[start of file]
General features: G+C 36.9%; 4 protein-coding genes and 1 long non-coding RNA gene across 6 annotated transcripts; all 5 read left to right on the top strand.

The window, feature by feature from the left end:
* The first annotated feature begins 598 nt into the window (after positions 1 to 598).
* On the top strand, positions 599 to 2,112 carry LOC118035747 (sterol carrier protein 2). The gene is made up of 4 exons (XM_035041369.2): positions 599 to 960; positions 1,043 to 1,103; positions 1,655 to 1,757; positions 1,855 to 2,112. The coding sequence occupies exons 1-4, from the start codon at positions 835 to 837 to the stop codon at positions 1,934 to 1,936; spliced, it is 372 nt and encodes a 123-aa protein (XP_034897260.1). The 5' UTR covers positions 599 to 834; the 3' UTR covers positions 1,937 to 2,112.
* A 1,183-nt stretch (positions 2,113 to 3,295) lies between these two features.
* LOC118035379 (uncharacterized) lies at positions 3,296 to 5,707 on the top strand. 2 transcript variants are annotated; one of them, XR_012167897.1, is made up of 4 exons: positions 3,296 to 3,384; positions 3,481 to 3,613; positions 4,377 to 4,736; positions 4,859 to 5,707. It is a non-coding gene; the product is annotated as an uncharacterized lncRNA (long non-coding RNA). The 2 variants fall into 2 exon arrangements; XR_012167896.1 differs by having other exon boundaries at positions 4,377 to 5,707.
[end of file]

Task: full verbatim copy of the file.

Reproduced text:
General features: G+C 36.9%; 4 protein-coding genes and 1 long non-coding RNA gene across 6 annotated transcripts; all 5 read left to right on the top strand.

The window, feature by feature from the left end:
* The first annotated feature begins 598 nt into the window (after positions 1 to 598).
* On the top strand, positions 599 to 2,112 carry LOC118035747 (sterol carrier protein 2). The gene is made up of 4 exons (XM_035041369.2): positions 599 to 960; positions 1,043 to 1,103; positions 1,655 to 1,757; positions 1,855 to 2,112. The coding sequence occupies exons 1-4, from the start codon at positions 835 to 837 to the stop codon at positions 1,934 to 1,936; spliced, it is 372 nt and encodes a 123-aa protein (XP_034897260.1). The 5' UTR covers positions 599 to 834; the 3' UTR covers positions 1,937 to 2,112.
* A 1,183-nt stretch (positions 2,113 to 3,295) lies between these two features.
* LOC118035379 (uncharacterized) lies at positions 3,296 to 5,707 on the top strand. 2 transcript variants are annotated; one of them, XR_012167897.1, is made up of 4 exons: positions 3,296 to 3,384; positions 3,481 to 3,613; positions 4,377 to 4,736; positions 4,859 to 5,707. It is a non-coding gene; the product is annotated as an uncharacterized lncRNA (long non-coding RNA). The 2 variants fall into 2 exon arrangements; XR_012167896.1 differs by having other exon boundaries at positions 4,377 to 5,707.